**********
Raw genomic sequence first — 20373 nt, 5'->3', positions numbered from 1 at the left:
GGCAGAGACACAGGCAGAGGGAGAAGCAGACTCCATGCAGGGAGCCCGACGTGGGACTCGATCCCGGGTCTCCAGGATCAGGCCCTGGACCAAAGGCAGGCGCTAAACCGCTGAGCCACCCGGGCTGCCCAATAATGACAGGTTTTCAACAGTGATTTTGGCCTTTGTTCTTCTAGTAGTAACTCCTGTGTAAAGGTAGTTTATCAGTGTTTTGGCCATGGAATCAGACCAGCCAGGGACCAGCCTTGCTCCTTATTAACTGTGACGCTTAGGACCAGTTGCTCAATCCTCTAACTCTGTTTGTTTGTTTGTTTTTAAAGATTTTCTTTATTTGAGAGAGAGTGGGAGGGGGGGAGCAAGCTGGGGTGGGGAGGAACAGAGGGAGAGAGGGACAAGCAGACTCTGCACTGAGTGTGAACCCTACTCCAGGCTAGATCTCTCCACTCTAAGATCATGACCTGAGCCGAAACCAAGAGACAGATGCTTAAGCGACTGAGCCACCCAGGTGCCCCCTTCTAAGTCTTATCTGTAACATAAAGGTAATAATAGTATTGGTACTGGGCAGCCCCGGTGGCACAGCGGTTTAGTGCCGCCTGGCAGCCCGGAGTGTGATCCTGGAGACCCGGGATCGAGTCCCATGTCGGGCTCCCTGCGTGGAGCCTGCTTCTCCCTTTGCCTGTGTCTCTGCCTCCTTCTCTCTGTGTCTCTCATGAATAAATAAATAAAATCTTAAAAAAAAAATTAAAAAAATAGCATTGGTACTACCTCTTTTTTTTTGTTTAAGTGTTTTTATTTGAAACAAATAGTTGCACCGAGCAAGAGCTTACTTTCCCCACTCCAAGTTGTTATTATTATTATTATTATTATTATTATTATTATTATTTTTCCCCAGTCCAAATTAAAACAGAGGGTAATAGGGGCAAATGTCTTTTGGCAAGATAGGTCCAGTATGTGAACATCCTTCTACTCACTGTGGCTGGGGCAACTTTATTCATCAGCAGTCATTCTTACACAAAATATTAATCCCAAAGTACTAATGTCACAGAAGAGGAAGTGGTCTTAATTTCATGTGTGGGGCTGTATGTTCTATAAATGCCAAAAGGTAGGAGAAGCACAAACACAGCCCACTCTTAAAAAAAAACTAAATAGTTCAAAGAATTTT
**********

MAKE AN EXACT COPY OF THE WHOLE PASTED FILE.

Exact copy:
Raw genomic sequence first — 20373 nt, 5'->3', positions numbered from 1 at the left:
GGCAGAGACACAGGCAGAGGGAGAAGCAGACTCCATGCAGGGAGCCCGACGTGGGACTCGATCCCGGGTCTCCAGGATCAGGCCCTGGACCAAAGGCAGGCGCTAAACCGCTGAGCCACCCGGGCTGCCCAATAATGACAGGTTTTCAACAGTGATTTTGGCCTTTGTTCTTCTAGTAGTAACTCCTGTGTAAAGGTAGTTTATCAGTGTTTTGGCCATGGAATCAGACCAGCCAGGGACCAGCCTTGCTCCTTATTAACTGTGACGCTTAGGACCAGTTGCTCAATCCTCTAACTCTGTTTGTTTGTTTGTTTTTAAAGATTTTCTTTATTTGAGAGAGAGTGGGAGGGGGGGAGCAAGCTGGGGTGGGGAGGAACAGAGGGAGAGAGGGACAAGCAGACTCTGCACTGAGTGTGAACCCTACTCCAGGCTAGATCTCTCCACTCTAAGATCATGACCTGAGCCGAAACCAAGAGACAGATGCTTAAGCGACTGAGCCACCCAGGTGCCCCCTTCTAAGTCTTATCTGTAACATAAAGGTAATAATAGTATTGGTACTGGGCAGCCCCGGTGGCACAGCGGTTTAGTGCCGCCTGGCAGCCCGGAGTGTGATCCTGGAGACCCGGGATCGAGTCCCATGTCGGGCTCCCTGCGTGGAGCCTGCTTCTCCCTTTGCCTGTGTCTCTGCCTCCTTCTCTCTGTGTCTCTCATGAATAAATAAATAAAATCTTAAAAAAAAAATTAAAAAAATAGCATTGGTACTACCTCTTTTTTTTTGTTTAAGTGTTTTTATTTGAAACAAATAGTTGCACCGAGCAAGAGCTTACTTTCCCCACTCCAAGTTGTTATTATTATTATTATTATTATTATTATTATTATTATTTTTCCCCAGTCCAAATTAAAACAGAGGGTAATAGGGGCAAATGTCTTTTGGCAAGATAGGTCCAGTATGTGAACATCCTTCTACTCACTGTGGCTGGGGCAACTTTATTCATCAGCAGTCATTCTTACACAAAATATTAATCCCAAAGTACTAATGTCACAGAAGAGGAAGTGGTCTTAATTTCATGTGTGGGGCTGTATGTTCTATAAATGCCAAAAGGTAGGAGAAGCACAAACACAGCCCACTCTTAAAAAAAAACTAAATAGTTCAAAGAATTTT